What’s in a name?

Last week at work, I had to phone the distant (but reasonably efficient) IT department, to organise access to a certain corporate shared drive. Before we got down to business, the cheerful young man told me his name – which just happened to be a name shared with one of my main characters.

I felt myself do a sort of audio double-take. Experienced a jolt of weird recognition (“what are you doing here?”); a feeling of familiarity, an emotional bond. I know this man. I created him, I observe and nurture him, and – ultimately – I will decide his fate. And, knowing this fate to be an unhappy one, I felt a mad moment of tenderness towards my faceless techie.

It wasn’t as if I was consciously thinking about my story whilst at work. In that I am very disciplined; I pass through the ticket barriers at the railway station and switch from passion and loss in the early twentieth century to malpractice and policy in the twenty-first. Even so, my story world is never far away. I stop in my tracts to examine obscure monuments and plaques. I am moved (as never before) by Remembrance Sunday, bugles, and soldiers young and old. I wonder what my characters would make of Hollyoaks and Christmas-flavoured cappuccino and thongs.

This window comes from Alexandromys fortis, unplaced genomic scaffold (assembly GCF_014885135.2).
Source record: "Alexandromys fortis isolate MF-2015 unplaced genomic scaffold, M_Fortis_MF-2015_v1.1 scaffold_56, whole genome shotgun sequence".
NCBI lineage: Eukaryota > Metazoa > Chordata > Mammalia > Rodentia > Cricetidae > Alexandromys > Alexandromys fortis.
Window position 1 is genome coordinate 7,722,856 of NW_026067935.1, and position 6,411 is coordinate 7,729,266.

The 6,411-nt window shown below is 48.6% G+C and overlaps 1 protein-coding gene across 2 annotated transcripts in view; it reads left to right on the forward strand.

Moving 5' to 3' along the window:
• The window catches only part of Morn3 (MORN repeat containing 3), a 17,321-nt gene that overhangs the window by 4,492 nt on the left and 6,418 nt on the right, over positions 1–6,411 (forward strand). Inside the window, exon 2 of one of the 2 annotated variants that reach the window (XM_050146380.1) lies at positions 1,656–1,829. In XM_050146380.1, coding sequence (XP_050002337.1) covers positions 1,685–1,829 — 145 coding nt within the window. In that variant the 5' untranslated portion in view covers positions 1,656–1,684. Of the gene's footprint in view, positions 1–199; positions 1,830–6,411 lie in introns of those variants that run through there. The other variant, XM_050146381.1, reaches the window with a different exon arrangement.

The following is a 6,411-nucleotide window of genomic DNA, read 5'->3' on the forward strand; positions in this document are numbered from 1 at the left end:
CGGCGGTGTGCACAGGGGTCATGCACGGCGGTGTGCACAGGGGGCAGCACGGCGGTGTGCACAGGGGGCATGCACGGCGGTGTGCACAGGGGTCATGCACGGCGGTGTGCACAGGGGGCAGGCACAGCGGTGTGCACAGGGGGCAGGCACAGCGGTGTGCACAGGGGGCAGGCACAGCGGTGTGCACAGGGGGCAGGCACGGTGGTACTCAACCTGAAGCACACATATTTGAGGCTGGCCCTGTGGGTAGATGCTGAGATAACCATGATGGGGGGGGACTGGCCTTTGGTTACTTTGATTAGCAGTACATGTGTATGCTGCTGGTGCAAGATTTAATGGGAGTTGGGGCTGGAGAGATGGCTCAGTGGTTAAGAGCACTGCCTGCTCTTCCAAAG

A lung-busting gym session suggests adjectives for my action scenes. Otherwise insipid period dramas offer insights into female underwear. Serendipitous happenings and overheard conversations clarify motives. Elections and demonstrations echo past political passions.

As I walk, I feel my heroine’s long skirt around my ankles.

Oddly enough, encountering my heroine’s name (a relatively common name, chosen for its multiple diminutives used to denote differing degrees of familiarity between characters) is far less traumatic. Is this because I have a lesser bond with her? Or because she is so real to me that we have moved beyond names?

Needless to say, I hid all this from the nice gentleman from IT and we swiftly resolved my access issue. But it leaves me rather nervous of my feelings should I encounter a man sharing my hero’s name (mercifully – and deliberately – an unusual name). In which case, I would just have to make my excuses, end the call, and hide under my desk.

About Hannah

Author of literary historical fiction set in the First World War. Revising my first book, writing the next, seeking representation. Mountaineer, gardener, traveller, off-road runner. Africa, modern history, coffee, roses, films, book and unrealistic romance. NHS midwife in a former life.
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